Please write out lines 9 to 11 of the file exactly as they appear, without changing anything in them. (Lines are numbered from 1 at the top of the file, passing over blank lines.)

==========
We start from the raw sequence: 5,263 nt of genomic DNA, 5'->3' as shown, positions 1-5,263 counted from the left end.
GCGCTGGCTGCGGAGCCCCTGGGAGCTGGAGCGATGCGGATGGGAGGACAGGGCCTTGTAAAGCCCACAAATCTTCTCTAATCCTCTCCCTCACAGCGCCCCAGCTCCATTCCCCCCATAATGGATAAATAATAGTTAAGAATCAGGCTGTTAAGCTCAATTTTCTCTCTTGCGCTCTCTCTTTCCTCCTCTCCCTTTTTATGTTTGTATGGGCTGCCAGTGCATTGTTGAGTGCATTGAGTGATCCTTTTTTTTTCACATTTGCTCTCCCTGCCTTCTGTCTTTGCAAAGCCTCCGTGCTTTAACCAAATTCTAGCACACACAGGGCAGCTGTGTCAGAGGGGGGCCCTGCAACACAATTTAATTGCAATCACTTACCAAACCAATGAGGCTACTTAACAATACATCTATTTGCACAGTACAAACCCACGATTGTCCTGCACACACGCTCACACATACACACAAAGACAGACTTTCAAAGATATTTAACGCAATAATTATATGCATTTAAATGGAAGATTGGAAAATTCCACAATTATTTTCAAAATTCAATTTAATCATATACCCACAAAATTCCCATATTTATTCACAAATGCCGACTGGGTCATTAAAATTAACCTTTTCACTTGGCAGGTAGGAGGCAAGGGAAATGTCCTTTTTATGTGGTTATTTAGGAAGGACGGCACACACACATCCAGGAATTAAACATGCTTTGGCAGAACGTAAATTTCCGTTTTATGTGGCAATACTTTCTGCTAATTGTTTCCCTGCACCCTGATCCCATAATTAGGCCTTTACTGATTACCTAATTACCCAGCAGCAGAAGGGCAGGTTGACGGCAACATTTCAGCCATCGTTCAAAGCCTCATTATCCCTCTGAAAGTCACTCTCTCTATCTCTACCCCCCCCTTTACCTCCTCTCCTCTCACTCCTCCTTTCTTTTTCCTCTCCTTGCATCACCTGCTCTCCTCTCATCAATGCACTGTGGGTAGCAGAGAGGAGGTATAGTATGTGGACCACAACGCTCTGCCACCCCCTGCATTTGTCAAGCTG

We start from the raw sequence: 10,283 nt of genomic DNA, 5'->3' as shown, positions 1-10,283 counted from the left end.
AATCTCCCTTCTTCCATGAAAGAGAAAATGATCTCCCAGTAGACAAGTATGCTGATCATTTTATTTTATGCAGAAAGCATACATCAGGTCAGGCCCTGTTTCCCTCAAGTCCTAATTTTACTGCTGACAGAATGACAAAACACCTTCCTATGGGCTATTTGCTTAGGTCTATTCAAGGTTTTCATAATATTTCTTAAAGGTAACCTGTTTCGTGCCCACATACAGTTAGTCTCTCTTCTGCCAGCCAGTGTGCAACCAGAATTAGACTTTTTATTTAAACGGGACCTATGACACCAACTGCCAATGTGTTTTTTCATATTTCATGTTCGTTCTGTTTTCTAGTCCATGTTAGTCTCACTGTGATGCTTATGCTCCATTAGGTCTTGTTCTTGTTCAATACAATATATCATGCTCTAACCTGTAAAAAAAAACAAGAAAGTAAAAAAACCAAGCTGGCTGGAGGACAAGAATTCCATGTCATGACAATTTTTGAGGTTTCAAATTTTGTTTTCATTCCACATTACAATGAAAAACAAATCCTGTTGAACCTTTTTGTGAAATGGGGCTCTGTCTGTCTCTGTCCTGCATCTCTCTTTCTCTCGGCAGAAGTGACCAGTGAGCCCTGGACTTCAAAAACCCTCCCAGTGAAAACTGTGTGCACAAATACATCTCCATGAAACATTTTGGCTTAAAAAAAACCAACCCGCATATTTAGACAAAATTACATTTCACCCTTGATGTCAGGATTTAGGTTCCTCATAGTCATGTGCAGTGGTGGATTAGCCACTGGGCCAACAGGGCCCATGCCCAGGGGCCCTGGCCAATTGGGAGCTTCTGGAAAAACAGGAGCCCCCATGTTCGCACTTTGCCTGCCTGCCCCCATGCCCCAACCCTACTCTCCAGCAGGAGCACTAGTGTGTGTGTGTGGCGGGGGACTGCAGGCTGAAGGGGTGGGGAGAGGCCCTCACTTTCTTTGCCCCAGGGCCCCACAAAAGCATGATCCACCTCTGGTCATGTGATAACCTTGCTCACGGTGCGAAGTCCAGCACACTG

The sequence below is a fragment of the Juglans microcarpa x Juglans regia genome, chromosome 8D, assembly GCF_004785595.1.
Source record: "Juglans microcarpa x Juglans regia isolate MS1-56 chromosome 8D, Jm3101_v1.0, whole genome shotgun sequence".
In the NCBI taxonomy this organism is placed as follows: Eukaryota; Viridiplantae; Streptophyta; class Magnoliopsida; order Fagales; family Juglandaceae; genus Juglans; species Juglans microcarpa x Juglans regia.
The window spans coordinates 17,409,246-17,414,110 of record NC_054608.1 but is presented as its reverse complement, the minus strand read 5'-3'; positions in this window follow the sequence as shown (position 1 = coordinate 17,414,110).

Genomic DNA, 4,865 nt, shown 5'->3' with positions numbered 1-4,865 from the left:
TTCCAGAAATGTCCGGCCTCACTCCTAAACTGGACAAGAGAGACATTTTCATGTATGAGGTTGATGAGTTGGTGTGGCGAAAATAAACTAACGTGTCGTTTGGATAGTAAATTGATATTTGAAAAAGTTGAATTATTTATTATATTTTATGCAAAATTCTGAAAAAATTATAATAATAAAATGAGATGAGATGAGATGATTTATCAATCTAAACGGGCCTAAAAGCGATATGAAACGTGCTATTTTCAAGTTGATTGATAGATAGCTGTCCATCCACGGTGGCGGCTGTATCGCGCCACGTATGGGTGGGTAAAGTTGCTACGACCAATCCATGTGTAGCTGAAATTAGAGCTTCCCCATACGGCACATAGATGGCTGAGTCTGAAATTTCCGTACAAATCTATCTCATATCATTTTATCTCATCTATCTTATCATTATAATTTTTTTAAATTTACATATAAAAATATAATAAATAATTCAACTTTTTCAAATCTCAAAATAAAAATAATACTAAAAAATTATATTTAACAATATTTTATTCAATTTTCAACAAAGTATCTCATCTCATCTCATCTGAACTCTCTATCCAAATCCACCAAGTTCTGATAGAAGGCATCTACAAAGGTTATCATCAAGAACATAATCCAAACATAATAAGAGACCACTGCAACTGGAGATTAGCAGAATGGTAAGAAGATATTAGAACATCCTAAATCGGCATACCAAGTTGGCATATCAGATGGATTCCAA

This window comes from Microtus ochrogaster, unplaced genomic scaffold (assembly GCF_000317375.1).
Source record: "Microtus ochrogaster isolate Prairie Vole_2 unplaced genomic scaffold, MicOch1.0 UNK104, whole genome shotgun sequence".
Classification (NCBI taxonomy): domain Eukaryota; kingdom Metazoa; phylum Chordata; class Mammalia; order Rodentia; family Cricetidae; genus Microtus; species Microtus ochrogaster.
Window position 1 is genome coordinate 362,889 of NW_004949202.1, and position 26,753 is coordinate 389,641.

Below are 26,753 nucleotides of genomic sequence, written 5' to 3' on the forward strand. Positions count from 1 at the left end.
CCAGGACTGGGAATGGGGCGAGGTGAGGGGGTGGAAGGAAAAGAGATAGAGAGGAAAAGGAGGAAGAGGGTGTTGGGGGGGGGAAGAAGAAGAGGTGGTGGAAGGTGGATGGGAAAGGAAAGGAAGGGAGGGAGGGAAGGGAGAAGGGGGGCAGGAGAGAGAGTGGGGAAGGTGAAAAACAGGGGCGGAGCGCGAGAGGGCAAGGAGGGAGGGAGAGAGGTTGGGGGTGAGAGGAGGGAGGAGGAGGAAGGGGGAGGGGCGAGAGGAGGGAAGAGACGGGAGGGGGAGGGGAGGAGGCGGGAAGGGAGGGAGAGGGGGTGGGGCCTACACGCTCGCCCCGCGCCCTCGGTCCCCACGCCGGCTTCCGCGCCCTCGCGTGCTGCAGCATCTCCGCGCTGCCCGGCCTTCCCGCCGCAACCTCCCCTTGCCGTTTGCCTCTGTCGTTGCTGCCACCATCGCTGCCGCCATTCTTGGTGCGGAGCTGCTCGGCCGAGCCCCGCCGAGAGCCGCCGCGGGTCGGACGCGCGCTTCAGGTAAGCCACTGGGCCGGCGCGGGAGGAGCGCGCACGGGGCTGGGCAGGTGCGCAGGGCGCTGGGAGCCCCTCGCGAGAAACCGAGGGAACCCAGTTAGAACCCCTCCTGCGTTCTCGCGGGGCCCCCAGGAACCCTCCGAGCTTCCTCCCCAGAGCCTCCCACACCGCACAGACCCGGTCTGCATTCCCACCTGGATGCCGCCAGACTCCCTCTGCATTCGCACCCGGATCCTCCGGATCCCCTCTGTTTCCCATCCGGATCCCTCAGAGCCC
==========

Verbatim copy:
Genomic DNA, 4,865 nt, shown 5'->3' with positions numbered 1-4,865 from the left:
TTCCAGAAATGTCCGGCCTCACTCCTAAACTGGACAAGAGAGACATTTTCATGTATGAGGTTGATGAGTTGGTGTGGCGAAAATAAACTAACGTGTCGTTTGGATAGTAAATTGATATTTGAAAAAGTTGAATTATTTATTATATTTTATGCAAAATTCTGAAAAAATTATAATAATAAAATGAGATGAGATGAGATGATTTATCAATCTAAACGGGCCTAAAAGCGATATGAAACGTGCTATTTTCAAGTTGATTGATAGATAGCTGTCCATCCACGGTGGCGGCTGTATCGCGCCACGTATGGGTGGGTAAAGTTGCTACGACCAATCCATGTGTAGCTGAAATTAGAGCTTCCCCATACGGCACATAGATGGCTGAGTCTGAAATTTCCGTACAAATCTATCTCATATCATTTTATCTCATCTATCTTATCATTATAATTTTTTTAAATTTACATATAAAAATATAATAAATAATTCAACTTTTTCAAATCTCAAAATAAAAATAATACTAAAAAATTATATTTAACAATATTTTATTCAATTTTCAACAAAGTATCTCATCTCATCTCATCTGAACTCTCTATCCAAATCCACCAAGTTCTGATAGAAGGCATCTACAAAGGTTATCATCAAGAACATAATCCAAACATAATAAGAGACCACTGCAACTGGAGATTAGCAGAATGGTAAGAAGATATTAGAACATCCTAAATCGGCATACCAAGTTGGCATATCAGATGGATTCCAA

This window comes from Microtus ochrogaster, unplaced genomic scaffold (assembly GCF_000317375.1).